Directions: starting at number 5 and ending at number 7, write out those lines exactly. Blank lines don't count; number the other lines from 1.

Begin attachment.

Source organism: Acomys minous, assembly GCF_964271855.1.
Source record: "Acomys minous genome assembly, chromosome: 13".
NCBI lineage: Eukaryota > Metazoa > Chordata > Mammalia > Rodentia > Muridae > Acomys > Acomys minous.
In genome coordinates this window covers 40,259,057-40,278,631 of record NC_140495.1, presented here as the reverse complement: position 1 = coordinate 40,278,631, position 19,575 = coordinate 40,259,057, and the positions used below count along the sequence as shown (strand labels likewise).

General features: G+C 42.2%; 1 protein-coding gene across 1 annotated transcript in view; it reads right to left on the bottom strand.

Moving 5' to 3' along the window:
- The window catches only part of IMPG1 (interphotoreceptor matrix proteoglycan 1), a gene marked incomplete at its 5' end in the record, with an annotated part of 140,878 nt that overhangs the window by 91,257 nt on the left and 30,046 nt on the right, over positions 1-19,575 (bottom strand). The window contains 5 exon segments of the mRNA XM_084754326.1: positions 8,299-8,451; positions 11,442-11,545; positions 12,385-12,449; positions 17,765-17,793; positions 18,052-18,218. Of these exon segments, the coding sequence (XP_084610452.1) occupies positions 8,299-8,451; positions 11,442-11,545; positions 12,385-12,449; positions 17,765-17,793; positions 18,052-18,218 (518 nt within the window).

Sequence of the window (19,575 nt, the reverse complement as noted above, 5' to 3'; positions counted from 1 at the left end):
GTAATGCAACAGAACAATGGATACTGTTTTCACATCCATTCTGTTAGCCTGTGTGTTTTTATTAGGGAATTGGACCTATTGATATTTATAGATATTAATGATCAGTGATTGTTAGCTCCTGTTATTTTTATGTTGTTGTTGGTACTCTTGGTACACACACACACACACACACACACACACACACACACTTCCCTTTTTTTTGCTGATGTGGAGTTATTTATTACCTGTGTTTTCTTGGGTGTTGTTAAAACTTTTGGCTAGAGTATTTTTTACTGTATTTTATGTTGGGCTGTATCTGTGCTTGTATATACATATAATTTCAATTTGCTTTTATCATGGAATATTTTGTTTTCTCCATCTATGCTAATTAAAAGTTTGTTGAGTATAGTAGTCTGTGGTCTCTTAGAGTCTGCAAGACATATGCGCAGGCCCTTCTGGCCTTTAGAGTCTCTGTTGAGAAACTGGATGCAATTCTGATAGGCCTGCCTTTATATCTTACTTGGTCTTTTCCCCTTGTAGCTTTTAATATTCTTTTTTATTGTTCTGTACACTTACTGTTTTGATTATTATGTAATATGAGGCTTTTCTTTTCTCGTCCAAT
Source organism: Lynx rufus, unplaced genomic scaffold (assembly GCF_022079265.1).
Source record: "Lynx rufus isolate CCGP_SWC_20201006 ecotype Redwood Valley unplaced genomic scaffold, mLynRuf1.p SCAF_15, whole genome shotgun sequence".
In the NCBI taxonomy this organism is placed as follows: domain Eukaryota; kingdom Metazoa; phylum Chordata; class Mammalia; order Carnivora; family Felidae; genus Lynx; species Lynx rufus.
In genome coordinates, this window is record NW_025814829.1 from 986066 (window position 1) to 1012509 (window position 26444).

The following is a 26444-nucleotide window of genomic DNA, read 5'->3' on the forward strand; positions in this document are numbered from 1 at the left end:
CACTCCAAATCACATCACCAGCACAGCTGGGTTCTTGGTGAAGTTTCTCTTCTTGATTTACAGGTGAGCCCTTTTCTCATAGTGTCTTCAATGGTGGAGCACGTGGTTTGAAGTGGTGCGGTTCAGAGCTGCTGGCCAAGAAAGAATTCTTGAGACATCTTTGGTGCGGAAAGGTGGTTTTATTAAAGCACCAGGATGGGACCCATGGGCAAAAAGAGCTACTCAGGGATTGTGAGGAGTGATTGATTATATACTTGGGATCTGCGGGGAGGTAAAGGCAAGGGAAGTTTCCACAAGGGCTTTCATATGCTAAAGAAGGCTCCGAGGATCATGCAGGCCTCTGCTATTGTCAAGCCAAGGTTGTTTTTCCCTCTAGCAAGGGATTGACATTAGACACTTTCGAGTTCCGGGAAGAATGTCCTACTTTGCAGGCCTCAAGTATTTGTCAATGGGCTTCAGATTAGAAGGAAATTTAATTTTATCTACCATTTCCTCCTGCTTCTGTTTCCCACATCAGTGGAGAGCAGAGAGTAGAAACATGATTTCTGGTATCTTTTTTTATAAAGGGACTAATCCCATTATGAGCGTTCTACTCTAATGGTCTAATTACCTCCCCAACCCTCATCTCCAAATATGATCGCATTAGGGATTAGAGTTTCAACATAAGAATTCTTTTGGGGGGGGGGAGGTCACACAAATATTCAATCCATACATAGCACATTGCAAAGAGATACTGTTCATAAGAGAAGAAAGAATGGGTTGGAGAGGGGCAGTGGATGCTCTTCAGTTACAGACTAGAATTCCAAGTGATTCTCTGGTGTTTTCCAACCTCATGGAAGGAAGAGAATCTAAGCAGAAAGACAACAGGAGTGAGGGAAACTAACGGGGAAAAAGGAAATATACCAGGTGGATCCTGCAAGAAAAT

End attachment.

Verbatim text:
General features: G+C 42.2%; 1 protein-coding gene across 1 annotated transcript in view; it reads right to left on the bottom strand.

Moving 5' to 3' along the window:
- The window catches only part of IMPG1 (interphotoreceptor matrix proteoglycan 1), a gene marked incomplete at its 5' end in the record, with an annotated part of 140,878 nt that overhangs the window by 91,257 nt on the left and 30,046 nt on the right, over positions 1-19,575 (bottom strand). The window contains 5 exon segments of the mRNA XM_084754326.1: positions 8,299-8,451; positions 11,442-11,545; positions 12,385-12,449; positions 17,765-17,793; positions 18,052-18,218. Of these exon segments, the coding sequence (XP_084610452.1) occupies positions 8,299-8,451; positions 11,442-11,545; positions 12,385-12,449; positions 17,765-17,793; positions 18,052-18,218 (518 nt within the window).